Today's Headlines and Commentary

William Ford
Tuesday, February 6, 2018, 3:04 PM

On Monday, the House intelligence committee voted unanimously to release Democrats’ rebuttal to the Nunes memo, the Washington Post reports. Speaking with reporters after the vote, Rep.

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On Monday, the House intelligence committee voted unanimously to release Democrats’ rebuttal to the Nunes memo, the Washington Post reports. Speaking with reporters after the vote, Rep. Adam Schiff, the ranking Democrat on the intelligence committee, said that he and his Democratic colleagues believe their memo will help expose and correct the inaccuracies of the GOP memo made public last week. Schiff added that he sent copies of Democrats’ rebuttal to the FBI and the Justice Department several days ago, and that he expected the rebuttal to arrive at the White House for review on Monday evening. President Trump has five days to decide whether to permit or prohibit the release of the Democratic memo.

The House intelligence committee postponed its interview with Steve Bannon, former White House chief strategist, until next week, Politico reports. Bannon was supposed to testify before the committee on Tuesday. During previous testimony before the House intelligence panel, Bannon refused to answer questions about his time in the White House or his work with President Trump’s transition team. Bannon’s refusal to cooperate with the committee has bothered both Democrats and Republicans, leading Schiff to call for the committee to hold Bannon in contempt if he fails to comply fully with the panel’s subpoena.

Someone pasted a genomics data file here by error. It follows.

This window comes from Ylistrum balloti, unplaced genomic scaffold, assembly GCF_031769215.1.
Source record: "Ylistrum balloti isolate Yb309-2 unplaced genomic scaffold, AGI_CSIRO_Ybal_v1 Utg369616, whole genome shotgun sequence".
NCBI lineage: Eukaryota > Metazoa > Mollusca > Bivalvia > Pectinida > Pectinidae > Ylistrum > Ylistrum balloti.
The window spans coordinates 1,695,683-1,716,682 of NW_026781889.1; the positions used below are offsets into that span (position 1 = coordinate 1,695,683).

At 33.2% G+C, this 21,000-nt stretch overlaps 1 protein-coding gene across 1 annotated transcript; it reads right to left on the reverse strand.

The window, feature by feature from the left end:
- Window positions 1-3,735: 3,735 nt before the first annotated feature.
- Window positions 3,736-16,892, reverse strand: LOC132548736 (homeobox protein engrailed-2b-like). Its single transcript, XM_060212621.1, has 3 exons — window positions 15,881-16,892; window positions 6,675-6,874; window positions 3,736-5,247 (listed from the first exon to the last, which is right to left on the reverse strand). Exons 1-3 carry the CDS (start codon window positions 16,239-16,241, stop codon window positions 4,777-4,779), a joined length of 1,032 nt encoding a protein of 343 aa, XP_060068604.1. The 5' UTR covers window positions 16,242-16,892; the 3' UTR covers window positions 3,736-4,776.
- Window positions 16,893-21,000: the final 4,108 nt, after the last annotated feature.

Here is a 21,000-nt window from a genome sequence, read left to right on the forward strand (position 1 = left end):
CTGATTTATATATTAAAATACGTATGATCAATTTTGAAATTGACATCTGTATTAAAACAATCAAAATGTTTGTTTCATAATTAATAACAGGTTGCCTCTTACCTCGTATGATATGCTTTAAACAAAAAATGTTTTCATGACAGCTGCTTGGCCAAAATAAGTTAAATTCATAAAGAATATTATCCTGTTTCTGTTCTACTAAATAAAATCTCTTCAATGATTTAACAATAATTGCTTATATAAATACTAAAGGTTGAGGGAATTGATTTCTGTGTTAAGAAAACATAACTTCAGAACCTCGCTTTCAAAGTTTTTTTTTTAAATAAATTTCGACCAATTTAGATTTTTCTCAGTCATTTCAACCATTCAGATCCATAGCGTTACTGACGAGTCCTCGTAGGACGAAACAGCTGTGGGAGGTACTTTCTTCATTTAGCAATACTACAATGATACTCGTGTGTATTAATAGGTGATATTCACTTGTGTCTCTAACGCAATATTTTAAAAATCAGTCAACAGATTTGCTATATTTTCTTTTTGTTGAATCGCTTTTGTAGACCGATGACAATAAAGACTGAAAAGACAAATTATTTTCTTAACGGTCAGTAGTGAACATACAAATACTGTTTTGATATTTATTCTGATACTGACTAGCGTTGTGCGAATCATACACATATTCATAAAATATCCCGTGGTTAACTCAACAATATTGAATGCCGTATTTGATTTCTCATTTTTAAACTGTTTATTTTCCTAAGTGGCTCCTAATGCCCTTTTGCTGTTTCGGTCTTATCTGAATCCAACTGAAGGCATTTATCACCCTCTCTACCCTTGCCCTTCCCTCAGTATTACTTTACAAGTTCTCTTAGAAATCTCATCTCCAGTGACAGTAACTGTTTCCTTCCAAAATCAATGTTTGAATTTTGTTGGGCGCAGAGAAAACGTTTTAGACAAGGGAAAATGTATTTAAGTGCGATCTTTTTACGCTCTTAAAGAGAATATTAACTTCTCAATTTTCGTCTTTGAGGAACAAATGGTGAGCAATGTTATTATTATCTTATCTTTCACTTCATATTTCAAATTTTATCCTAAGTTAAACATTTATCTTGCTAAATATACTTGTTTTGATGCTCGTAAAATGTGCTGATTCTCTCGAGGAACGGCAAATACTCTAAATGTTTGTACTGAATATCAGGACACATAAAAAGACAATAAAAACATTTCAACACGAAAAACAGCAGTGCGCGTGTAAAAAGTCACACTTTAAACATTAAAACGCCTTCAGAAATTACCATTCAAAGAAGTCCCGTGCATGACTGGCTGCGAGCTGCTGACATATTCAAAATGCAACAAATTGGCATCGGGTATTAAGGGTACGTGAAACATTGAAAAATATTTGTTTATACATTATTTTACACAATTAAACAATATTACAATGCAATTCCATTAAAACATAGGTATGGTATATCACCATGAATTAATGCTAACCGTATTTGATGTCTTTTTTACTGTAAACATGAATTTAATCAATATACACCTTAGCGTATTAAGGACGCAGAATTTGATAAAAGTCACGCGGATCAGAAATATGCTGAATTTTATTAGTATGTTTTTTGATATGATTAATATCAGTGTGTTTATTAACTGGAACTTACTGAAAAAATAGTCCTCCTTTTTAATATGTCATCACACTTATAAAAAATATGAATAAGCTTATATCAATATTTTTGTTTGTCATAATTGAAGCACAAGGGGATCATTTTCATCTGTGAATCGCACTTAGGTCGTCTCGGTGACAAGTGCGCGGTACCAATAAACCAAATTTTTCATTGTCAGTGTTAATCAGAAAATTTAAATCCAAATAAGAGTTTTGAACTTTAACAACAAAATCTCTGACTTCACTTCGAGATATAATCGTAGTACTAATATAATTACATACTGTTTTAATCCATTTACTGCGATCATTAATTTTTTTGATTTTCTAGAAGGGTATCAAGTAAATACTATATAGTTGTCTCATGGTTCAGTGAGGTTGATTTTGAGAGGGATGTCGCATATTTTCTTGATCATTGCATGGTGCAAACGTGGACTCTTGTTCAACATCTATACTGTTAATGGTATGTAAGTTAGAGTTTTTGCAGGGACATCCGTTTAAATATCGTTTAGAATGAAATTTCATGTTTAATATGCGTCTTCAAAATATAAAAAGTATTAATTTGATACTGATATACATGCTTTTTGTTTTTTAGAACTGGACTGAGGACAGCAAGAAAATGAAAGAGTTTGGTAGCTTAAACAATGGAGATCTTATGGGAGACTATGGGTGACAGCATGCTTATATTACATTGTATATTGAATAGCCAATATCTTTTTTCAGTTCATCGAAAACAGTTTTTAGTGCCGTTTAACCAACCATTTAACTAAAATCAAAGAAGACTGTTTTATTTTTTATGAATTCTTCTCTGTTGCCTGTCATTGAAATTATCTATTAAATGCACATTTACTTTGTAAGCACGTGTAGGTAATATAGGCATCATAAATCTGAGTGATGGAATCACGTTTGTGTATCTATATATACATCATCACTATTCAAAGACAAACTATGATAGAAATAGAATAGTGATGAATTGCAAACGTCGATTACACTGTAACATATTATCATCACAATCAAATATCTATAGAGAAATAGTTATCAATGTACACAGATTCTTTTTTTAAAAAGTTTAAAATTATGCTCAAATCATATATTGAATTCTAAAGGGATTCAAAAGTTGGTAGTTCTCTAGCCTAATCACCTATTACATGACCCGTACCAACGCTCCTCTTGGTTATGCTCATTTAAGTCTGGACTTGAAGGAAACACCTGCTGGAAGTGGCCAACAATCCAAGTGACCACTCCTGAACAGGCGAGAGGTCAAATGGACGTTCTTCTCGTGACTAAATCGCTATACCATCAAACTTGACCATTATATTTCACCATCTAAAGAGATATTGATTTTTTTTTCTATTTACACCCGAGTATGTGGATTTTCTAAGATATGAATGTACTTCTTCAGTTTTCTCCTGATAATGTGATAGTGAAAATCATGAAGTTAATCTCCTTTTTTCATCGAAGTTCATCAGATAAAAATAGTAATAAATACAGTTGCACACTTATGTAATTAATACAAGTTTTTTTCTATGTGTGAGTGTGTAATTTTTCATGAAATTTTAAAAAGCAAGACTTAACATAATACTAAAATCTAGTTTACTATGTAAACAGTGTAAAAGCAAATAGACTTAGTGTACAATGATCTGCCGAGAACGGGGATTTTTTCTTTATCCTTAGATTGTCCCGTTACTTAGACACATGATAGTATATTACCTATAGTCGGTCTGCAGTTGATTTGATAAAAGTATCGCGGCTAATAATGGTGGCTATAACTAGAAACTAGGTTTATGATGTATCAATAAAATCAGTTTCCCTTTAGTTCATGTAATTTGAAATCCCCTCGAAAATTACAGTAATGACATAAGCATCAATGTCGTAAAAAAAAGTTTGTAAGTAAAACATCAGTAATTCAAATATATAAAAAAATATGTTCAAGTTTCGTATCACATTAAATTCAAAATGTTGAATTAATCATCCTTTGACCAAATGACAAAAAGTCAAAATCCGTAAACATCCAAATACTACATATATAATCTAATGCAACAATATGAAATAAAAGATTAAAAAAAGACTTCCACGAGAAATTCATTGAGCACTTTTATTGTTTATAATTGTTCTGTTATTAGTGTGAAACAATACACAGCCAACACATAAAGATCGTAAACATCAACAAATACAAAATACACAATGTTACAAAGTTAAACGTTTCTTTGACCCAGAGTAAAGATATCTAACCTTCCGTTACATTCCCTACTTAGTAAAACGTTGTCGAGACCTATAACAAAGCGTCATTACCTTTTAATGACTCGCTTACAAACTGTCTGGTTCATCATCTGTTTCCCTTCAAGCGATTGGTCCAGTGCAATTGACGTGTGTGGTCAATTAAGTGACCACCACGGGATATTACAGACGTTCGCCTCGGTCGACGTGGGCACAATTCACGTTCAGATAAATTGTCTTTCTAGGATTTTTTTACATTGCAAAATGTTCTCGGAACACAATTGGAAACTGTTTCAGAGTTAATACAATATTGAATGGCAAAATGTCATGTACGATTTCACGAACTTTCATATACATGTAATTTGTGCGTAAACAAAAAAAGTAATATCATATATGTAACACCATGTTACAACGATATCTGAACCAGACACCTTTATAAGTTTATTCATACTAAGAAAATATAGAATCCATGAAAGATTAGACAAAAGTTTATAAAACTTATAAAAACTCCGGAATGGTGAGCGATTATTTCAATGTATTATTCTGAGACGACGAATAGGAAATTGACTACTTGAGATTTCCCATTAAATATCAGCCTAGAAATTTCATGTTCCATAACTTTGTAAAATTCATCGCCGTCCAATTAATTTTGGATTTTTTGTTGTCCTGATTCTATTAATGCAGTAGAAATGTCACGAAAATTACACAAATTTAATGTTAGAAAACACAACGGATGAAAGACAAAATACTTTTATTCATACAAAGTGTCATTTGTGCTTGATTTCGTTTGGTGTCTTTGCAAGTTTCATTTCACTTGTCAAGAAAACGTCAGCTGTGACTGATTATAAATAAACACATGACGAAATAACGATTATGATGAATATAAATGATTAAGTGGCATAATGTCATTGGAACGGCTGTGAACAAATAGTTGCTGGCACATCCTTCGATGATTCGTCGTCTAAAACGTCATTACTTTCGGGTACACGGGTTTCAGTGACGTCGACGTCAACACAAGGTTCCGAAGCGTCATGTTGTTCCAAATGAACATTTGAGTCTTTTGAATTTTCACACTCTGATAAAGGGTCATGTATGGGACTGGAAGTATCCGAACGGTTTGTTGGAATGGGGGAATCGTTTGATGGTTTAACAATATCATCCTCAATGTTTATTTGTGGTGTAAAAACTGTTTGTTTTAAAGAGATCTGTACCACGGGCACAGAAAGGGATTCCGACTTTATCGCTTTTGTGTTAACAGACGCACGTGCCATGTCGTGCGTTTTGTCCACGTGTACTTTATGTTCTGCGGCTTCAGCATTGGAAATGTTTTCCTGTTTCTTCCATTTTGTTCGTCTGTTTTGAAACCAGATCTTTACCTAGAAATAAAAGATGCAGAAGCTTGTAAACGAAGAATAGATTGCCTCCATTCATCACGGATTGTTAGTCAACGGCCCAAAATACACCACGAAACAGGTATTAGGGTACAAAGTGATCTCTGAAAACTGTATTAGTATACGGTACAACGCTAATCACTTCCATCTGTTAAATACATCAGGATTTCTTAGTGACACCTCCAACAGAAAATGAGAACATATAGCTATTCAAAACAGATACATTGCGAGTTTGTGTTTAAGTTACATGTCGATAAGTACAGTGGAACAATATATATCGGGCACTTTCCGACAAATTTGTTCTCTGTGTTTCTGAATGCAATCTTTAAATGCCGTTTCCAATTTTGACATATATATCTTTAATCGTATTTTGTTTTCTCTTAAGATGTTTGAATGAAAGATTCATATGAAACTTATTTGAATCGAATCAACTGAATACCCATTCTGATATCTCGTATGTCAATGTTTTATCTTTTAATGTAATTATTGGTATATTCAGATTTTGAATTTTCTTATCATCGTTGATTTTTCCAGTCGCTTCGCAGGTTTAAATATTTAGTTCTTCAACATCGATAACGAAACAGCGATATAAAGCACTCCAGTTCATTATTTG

President Trump’s lawyers advised him not to sit for an interview with the special counsel investigation, the New York Times reports. The advice from the president’s legal team reflects its serious concern that President Trump could be charged with lying to investigators if he contradicts himself in an interview, as he is wont to do. This guidance stands in stark contrast to the president’s expressed willingness to speak with Special Counsel Robert Mueller. If President Trump decides to heed this counsel, it is possible that the special counsel would subpoena the president to testify before a grand jury.

Aerial photographs reveal the substantial progress China has made in transforming seven reefs in the Spratly archipelago into strong military outposts, the Philippine Daily Inquirer reports. The photos, captured between June and December 2017, document the rapid development of artificial islands on which the Chinese are now finalizing the construction of air and naval bases. Among the structures seen on these islands are communications facilities, hangars, helipads, multistory buildings, observation towers and wind turbines. The three biggest reefs in the archipelago house runways nearly ready for use.